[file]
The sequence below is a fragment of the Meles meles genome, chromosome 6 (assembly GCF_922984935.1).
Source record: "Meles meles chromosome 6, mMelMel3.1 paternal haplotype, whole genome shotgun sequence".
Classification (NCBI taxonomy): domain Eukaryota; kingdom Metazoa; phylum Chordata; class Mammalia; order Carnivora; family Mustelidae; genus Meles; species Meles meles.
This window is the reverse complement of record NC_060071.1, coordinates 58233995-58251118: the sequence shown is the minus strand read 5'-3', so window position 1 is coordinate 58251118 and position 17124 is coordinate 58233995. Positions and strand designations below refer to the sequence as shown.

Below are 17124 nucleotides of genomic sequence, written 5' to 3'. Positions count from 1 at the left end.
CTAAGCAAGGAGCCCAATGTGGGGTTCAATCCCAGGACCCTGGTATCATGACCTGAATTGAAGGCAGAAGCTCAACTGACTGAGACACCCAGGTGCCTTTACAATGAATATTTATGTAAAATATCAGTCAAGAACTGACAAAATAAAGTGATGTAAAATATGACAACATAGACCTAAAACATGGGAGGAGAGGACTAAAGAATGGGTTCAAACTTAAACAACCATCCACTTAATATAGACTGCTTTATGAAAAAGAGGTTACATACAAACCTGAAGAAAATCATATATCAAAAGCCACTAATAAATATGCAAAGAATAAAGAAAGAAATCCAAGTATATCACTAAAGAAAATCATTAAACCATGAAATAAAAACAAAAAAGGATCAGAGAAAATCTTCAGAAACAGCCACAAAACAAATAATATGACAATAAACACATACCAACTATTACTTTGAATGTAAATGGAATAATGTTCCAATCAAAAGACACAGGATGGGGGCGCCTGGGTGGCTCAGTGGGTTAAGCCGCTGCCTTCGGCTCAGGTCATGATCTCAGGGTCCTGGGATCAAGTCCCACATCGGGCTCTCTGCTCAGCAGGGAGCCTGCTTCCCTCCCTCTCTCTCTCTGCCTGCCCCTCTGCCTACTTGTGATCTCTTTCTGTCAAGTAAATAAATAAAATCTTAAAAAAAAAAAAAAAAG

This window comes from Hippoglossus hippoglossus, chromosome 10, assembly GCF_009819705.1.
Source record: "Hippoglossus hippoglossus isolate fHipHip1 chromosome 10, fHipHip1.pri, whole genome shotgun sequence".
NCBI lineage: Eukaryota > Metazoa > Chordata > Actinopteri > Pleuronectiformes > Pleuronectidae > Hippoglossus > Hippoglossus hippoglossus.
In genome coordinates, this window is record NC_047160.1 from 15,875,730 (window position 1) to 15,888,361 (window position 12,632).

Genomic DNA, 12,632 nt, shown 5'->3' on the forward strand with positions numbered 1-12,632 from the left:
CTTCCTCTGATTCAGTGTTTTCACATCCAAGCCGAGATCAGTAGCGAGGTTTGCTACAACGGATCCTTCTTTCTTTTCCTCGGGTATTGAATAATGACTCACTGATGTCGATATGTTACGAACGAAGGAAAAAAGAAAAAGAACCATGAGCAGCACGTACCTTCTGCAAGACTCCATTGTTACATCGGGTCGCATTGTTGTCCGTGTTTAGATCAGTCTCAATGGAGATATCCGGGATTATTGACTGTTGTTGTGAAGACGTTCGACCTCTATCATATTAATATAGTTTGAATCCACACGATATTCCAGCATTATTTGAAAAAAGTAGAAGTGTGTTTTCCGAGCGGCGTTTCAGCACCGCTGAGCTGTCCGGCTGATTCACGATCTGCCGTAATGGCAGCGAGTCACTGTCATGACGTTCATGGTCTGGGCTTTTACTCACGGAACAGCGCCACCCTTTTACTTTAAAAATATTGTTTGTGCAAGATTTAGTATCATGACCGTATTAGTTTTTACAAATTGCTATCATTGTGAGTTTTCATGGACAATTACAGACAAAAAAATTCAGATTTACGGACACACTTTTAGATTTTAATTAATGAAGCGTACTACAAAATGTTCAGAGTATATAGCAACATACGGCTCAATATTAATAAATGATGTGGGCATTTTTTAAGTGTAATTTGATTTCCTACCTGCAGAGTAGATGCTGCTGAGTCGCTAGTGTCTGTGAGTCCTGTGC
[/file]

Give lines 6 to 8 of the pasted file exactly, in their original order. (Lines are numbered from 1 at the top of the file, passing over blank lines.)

CTAAGCAAGGAGCCCAATGTGGGGTTCAATCCCAGGACCCTGGTATCATGACCTGAATTGAAGGCAGAAGCTCAACTGACTGAGACACCCAGGTGCCTTTACAATGAATATTTATGTAAAATATCAGTCAAGAACTGACAAAATAAAGTGATGTAAAATATGACAACATAGACCTAAAACATGGGAGGAGAGGACTAAAGAATGGGTTCAAACTTAAACAACCATCCACTTAATATAGACTGCTTTATGAAAAAGAGGTTACATACAAACCTGAAGAAAATCATATATCAAAAGCCACTAATAAATATGCAAAGAATAAAGAAAGAAATCCAAGTATATCACTAAAGAAAATCATTAAACCATGAAATAAAAACAAAAAAGGATCAGAGAAAATCTTCAGAAACAGCCACAAAACAAATAATATGACAATAAACACATACCAACTATTACTTTGAATGTAAATGGAATAATGTTCCAATCAAAAGACACAGGATGGGGGCGCCTGGGTGGCTCAGTGGGTTAAGCCGCTGCCTTCGGCTCAGGTCATGATCTCAGGGTCCTGGGATCAAGTCCCACATCGGGCTCTCTGCTCAGCAGGGAGCCTGCTTCCCTCCCTCTCTCTCTCTGCCTGCCCCTCTGCCTACTTGTGATCTCTTTCTGTCAAGTAAATAAATAAAATCTTAAAAAAAAAAAAAAAAG

This window comes from Hippoglossus hippoglossus, chromosome 10, assembly GCF_009819705.1.
Source record: "Hippoglossus hippoglossus isolate fHipHip1 chromosome 10, fHipHip1.pri, whole genome shotgun sequence".